Global health professional organizations have published their own conclusions on the safety and effects of low-calorie sweeteners in people with diabetes. The 2022 American Diabetes Association Diabetes Medical Care Standards state, “For some people with diabetes who are accustomed to sugar-containing products, nonnutritive sweeteners (containing few or no calories when consumed in moderate amounts) may be nutritional sweeteners ( Acceptable alternatives to calorie-containing sweeteners (such as sugar, honey, and agave syrup). Although the use of nonnutritive sweeteners does not appear to have a significant impact on blood sugar management, they can reduce overall caloric and carbohydrate Intake." Diabetes UK and Diabetes Canada support the safety and potential uses of low-calorie sweeteners such as aspartame for people with diabetes.

Despite these conclusions, several studies regularly raise questions about aspartame and blood sugar management. Some observational studies have shown an association between low-calorie sweetener intake and type 2 diabetes risk, but have not been able to directly link the cause to type 2 diabetes risk. Like studies of weight and obesity, they run the risk of confounding and reversing cause-and-effect relationships. For example, many studies did not adjust for obesity, a direct contributor to prediabetes and type 2 diabetes. This is a serious omission given that overweight and obese people tend to consume more low-calorie sweetened beverages than lean people.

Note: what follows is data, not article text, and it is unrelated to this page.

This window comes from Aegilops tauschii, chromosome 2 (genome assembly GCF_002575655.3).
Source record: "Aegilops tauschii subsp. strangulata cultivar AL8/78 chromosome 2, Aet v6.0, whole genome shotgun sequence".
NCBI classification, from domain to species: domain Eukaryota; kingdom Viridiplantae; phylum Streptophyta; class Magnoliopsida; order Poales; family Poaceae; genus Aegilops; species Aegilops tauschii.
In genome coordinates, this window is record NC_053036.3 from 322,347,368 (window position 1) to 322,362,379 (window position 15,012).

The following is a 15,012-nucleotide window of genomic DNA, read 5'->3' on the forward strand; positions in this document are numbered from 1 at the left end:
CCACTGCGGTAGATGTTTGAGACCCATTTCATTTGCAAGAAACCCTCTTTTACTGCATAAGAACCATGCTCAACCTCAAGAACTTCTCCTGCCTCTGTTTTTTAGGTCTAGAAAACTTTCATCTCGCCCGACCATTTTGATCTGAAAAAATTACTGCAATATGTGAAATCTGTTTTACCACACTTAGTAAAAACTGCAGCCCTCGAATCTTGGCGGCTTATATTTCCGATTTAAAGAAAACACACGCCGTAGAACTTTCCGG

Can aspartame help with weight loss or weight maintenance?